The re-use of images for educational purposes (not including print or electronic publication of any kind) is generally considered acceptable under the terms of fair use. If you wish to publish images online or in print, even if for educational purposes, you will first need to determine whether or not the image is protected by copyright, then find out how to get copyright clearance. The following link provides a comprehensive Fair Use Checklist which acts as a road map in determining the fair use of images.
The Checklist is licensed by a Creative Commons Attribution License with attribution to the original creators of the checklist Kenneth D. Crews (formerly of Columbia University) and Dwayne K. Buttler (University of Louisville).
Further information pertaining to Rutgers copyright policies can be obtained through the following link.
Creative Commons is a non profit platform that allows you to "legally share your knowledge and creativity to build a more equitable, accessible, and innovative world — unlocking the full potential of the internet to drive a new era of development, growth and productivity."
Most images that you will come across on any digital platform will have a CC license that informs you the extent to which the image can be utilized. For example, whether or not it can be modified, whether or not it can be utilized for commercial purposes.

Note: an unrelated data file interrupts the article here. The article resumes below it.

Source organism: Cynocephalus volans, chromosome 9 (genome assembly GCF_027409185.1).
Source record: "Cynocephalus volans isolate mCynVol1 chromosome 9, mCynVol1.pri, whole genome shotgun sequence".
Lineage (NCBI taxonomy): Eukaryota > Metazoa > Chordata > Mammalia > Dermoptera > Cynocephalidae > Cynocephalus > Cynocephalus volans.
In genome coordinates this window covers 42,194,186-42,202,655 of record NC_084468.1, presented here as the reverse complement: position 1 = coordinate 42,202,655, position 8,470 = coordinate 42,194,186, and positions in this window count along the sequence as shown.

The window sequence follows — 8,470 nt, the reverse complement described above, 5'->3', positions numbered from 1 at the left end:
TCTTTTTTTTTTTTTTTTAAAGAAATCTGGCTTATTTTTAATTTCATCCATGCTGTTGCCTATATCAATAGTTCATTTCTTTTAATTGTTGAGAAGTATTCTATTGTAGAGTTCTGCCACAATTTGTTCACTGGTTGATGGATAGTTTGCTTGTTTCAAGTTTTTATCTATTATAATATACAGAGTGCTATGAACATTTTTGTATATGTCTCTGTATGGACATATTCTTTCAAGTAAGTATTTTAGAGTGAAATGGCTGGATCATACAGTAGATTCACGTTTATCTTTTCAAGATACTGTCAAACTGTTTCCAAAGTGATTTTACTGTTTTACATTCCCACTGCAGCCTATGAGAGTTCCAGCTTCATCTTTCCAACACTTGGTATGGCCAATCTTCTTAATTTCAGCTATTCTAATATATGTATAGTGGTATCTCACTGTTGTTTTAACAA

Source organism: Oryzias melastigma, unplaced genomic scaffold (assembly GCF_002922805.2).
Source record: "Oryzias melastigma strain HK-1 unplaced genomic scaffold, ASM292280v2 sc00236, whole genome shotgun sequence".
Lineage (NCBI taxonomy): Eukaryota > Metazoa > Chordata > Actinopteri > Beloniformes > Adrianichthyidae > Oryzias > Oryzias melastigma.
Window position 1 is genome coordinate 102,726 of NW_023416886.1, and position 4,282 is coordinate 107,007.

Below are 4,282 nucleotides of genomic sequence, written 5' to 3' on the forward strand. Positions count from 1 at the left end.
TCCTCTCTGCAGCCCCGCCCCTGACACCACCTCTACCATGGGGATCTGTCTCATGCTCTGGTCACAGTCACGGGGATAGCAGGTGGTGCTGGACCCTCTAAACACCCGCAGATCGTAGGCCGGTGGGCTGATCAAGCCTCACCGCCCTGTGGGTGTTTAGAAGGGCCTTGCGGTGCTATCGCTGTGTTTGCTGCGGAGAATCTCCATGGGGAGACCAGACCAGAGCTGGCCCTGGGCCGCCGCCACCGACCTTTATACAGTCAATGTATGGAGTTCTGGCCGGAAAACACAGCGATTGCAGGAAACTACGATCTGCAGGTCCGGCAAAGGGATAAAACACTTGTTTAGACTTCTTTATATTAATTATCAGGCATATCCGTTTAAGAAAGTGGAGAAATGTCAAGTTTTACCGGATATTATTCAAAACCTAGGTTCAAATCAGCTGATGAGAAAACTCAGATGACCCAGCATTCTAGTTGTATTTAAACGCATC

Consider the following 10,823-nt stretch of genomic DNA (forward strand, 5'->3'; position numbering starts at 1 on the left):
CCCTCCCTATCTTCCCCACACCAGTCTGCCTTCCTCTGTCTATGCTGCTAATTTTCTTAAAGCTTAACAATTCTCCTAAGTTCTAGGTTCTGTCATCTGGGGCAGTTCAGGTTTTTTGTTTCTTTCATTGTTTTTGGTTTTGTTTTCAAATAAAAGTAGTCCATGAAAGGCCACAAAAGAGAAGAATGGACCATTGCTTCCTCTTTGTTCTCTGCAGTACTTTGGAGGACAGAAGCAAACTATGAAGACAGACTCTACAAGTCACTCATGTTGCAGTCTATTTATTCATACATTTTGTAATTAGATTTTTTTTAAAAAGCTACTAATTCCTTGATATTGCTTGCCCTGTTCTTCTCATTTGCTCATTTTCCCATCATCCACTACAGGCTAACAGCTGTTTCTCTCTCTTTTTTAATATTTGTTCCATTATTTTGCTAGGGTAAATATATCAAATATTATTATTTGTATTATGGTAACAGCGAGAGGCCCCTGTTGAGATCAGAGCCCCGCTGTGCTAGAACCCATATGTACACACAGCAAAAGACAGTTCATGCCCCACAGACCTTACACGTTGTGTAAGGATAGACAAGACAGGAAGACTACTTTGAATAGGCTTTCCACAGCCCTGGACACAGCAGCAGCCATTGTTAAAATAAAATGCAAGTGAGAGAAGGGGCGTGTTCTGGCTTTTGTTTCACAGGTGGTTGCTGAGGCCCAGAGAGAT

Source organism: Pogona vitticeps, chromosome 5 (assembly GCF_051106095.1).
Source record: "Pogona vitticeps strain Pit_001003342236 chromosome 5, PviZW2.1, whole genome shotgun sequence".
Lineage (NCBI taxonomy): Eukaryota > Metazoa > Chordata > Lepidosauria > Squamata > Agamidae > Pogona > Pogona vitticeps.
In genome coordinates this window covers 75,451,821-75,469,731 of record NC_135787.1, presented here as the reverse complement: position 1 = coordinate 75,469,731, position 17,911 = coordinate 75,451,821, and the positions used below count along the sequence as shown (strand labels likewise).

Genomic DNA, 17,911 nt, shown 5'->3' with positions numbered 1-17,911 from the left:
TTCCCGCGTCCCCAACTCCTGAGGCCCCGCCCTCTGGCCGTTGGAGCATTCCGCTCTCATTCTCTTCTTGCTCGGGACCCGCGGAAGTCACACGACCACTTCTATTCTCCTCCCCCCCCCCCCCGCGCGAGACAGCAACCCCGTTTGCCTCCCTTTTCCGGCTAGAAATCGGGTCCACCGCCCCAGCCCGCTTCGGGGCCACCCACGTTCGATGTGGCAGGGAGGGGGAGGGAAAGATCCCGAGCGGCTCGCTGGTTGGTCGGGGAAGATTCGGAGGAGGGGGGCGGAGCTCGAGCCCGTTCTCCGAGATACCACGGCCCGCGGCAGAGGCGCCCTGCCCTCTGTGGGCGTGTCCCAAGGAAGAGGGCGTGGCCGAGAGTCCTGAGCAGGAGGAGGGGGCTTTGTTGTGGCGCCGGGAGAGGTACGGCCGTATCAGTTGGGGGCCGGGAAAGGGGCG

It is essential to be acquainted with Creative Commons licenses because most of the websites dealt with in this guide fall under a creative commons attribution.
Note that it is advised to use the Fair Use Checklist when you are unable to find citation guidelines for an image. In cases where a Creative Commons license or institutional restrictions are imposed on an image, follow those guidelines.
This license lets others distribute, remix, tweak, and build upon your work, even commercially, as long as they credit you for the original creation. This is the most accommodating of licenses offered. Recommended for maximum dissemination and use of licensed materials.
This license lets others remix, tweak, and build upon your work even for commercial purposes, as long as they credit you and license their new creations under the identical terms. This license is often compared to “copyleft” free and open source software licenses. All new works based on yours will carry the same license, so any derivatives will also allow commercial use. This is the license used by Wikipedia, and is recommended for materials that would benefit from incorporating content from Wikipedia and similarly licensed projects.
This license is the most restrictive of our six main licenses, only allowing others to download your works and share them with others as long as they credit you, but they can’t change them in any way or use them commercially.
Rutgers is an equal access/equal opportunity institution. Individuals with disabilities are encouraged to direct suggestions, comments, or complaints concerning any accessibility issues with Rutgers websites to email@example.com or complete the Report Accessibility Barrier / Provide Feedback form.